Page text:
JM3 Letters

Nanoimprint lithography of deoxyribonucleic acid biopolymer films

[+] Author Affiliations
Emily M. Fehrman Cory, Andrew Sarangan

University of Dayton, Electro-Optics Department, Dayton, Ohio 45469

Roberto S. Aga, Jr., Jack P. Lombardi, III, Carrie M. Bartsch, Emily M. Heckman

Sensors Directorate, Air Force Research Laboratory, Wright-Patterson AFB, Ohio 45433

J. Micro/Nanolith. MEMS MOEMS. 12(4), 040501 (Dec 16, 2013). doi:10.1117/1.JMM.12.4.040501
History: Received April 10, 2013; Revised October 10, 2013; Accepted October 24, 2013
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Abstract

Abstract.  Thermal nanoimprint lithography (NIL) is presented as an alternative fabrication technique for patterning deoxyribonucleic acid (DNA) biopolymer films for photonic device applications. The techniques and procedures developed for directly imprinting optical waveguide structures on a DNA biopolymer using NIL, bypassing the use of a resist layer and any chemical processing, are outlined here. The fabrication technique was developed with a Nanonex NX-2600 NIL flexible membrane system. Additionally, a process for using a Suss MicroTec ELAN CB6L substrate bonder is discussed as an alternative to commercially available NIL systems.

Figures in this Article

The marine-derived deoxyribonucleic acid (DNA) biopolymer has been demonstrated in a wide range of photonic devices, including organic light emitting diodes, organic field effect transistors, and polymer electro-optic (EO) modulators.14 The DNA biopolymer is an especially promising material as a cladding layer for poled polymer EO-waveguide devices. Compared to the standard cladding material UV15 commonly used in these devices, the DNA biopolymer cladding layer yields polymer waveguide devices with EO coefficients 2× greater, optical losses more than an order of magnitude lower, and increased solvent compatibility with common polymer core materials.5,6 However, patterned EO modulators have yet to be fabricated that take advantage of these enhanced material properties due to the incompatibility of the DNA biopolymer with photolithography and chemical processing techniques. As an alternative to photolithography, thermal nanoimprint lithography (NIL) has been identified as a technique for pattering the DNA biopolymer. The NIL is a nonoptical pattern transfer method originally developed as a cost-effective alternative to electron beam lithography.710 This paper outlines the techniques and procedures developed for directly imprinting optical waveguide structures on the DNA biopolymer using NIL, allowing patterned EO modulators to be fabricated using the DNA biopolymer for enhanced performance.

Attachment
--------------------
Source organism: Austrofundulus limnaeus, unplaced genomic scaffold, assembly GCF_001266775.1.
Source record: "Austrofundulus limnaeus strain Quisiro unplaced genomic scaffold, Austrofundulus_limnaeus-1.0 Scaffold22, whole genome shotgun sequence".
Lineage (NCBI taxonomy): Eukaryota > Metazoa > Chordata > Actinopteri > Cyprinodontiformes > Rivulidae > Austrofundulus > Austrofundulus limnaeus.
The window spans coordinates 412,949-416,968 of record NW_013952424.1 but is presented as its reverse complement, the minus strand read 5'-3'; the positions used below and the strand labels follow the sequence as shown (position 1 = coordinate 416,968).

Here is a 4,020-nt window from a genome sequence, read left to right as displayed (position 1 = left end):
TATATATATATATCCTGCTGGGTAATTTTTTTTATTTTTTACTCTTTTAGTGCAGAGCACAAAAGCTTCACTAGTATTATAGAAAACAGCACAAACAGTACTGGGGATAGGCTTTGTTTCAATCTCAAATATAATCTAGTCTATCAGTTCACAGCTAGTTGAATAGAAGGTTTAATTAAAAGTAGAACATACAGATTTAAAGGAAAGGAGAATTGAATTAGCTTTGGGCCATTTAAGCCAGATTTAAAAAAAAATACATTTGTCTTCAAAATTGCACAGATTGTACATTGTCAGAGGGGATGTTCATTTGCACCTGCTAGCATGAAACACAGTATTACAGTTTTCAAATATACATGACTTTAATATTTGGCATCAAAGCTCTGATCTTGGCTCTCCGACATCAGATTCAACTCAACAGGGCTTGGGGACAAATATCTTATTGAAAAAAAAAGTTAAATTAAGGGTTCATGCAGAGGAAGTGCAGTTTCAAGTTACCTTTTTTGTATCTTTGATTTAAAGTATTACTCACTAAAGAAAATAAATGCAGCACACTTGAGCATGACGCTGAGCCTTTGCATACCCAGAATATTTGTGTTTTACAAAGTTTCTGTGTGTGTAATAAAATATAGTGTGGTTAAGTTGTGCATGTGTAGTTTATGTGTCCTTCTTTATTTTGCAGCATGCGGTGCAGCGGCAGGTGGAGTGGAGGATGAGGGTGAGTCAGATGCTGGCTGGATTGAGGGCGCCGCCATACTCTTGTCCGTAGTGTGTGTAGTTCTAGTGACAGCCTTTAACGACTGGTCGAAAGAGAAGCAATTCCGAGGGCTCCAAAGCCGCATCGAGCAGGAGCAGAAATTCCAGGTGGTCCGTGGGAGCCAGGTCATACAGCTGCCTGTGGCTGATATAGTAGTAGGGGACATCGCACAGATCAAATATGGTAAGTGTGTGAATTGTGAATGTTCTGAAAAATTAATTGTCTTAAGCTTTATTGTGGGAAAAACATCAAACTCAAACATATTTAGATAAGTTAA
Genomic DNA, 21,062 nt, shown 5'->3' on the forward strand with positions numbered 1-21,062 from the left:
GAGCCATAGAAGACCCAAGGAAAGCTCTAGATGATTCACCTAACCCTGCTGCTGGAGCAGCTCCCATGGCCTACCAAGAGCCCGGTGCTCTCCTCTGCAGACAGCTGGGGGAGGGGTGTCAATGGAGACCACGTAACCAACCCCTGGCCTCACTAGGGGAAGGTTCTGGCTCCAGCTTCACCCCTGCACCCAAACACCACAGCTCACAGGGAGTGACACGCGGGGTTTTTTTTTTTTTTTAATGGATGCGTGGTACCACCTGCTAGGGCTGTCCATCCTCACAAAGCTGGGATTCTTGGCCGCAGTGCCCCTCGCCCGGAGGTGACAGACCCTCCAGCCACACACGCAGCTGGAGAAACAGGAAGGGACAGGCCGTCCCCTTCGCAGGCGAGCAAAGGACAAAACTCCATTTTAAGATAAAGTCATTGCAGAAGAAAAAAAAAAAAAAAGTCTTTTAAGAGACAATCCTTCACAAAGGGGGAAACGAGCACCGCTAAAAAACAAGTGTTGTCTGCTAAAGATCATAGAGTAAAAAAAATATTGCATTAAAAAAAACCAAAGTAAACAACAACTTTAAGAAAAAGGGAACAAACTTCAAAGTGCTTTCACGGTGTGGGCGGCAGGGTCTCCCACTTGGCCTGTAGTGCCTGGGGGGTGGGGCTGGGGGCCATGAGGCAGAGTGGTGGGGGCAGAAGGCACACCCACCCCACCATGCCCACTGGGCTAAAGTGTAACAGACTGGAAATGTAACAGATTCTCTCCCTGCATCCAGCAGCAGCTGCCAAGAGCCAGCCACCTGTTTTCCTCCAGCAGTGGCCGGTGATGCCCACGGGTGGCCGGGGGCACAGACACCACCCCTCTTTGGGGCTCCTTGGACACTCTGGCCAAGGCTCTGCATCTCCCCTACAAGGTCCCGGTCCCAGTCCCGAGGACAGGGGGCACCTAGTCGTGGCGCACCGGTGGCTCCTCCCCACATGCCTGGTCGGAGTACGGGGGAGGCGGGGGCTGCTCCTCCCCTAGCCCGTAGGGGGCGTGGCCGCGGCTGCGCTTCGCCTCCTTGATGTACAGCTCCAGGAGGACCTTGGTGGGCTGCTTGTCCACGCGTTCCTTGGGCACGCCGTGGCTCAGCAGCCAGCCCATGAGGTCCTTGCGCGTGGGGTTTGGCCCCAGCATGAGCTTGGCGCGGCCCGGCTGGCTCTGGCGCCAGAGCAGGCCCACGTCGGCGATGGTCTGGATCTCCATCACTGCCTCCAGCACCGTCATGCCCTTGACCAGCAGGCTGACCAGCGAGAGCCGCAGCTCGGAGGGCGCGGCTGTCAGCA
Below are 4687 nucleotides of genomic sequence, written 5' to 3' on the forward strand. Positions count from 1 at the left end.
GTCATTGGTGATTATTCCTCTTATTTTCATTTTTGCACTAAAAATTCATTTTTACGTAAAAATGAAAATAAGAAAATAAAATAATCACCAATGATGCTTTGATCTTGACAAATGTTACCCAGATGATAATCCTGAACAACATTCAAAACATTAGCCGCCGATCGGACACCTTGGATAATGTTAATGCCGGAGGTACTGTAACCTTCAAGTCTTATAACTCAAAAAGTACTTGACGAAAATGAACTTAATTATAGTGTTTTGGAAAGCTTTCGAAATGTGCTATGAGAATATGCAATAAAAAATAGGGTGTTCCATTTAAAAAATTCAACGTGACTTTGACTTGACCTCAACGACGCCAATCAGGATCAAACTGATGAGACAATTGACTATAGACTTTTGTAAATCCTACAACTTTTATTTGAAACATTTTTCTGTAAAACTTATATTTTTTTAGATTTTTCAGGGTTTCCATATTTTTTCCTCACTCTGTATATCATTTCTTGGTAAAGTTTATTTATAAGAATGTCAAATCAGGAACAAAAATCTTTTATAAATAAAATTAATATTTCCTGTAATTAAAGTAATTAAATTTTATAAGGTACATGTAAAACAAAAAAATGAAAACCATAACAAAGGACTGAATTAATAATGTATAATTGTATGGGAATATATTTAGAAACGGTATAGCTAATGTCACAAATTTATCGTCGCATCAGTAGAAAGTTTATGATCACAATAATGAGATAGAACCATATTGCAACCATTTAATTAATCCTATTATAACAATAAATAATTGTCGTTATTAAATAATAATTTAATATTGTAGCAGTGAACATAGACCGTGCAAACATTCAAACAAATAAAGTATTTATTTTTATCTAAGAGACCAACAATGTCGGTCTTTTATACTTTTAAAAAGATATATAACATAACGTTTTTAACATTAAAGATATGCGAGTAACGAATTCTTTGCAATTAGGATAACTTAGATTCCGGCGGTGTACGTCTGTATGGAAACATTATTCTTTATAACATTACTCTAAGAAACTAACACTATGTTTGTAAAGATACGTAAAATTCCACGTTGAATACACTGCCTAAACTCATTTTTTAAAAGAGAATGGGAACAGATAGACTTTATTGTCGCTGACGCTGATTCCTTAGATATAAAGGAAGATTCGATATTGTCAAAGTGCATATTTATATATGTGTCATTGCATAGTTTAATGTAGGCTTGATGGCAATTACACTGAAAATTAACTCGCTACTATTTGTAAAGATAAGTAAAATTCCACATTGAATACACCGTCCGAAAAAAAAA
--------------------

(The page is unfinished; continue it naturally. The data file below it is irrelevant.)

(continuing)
An inverted ridge waveguide designed for 1550 nm is patterned in the DNA biopolymer as a passive bottom cladding layer for an EO waveguide device. Unlike conventional NIL where a thermal resist layer is imprinted as an etch mask,7,8 the waveguide pattern is directly imprinted into the biopolymer film thereby preventing damage to the material by removing exposure to resists, etchants, and solvents. The 3 in. stamps are designed to imprint channels that are 0.2-μmdeep×4-μmwide into a 2-μm thick DNA biopolymer film, with length extending over a full 3 in. wafer. After imprinting, the residual layer is retained as the bottom cladding of the inverted ridge waveguide (Fig. 1). Imprinting a depressed channel in the cladding layer as opposed to a raised ridge in the core layer displaces a smaller amount of material and improves the quality of pattern transfer.11

Graphic Jump LocationF1 :

(a) Schematic of the nanoimprint lithography (NIL) process showing the deoxyribonucleic acid (DNA) biopolymer film pre- and postimprint (b) the electro-optic (EO) modulator waveguide device structure with a DNA biopolymer cladding on either side of the EO active core polymer.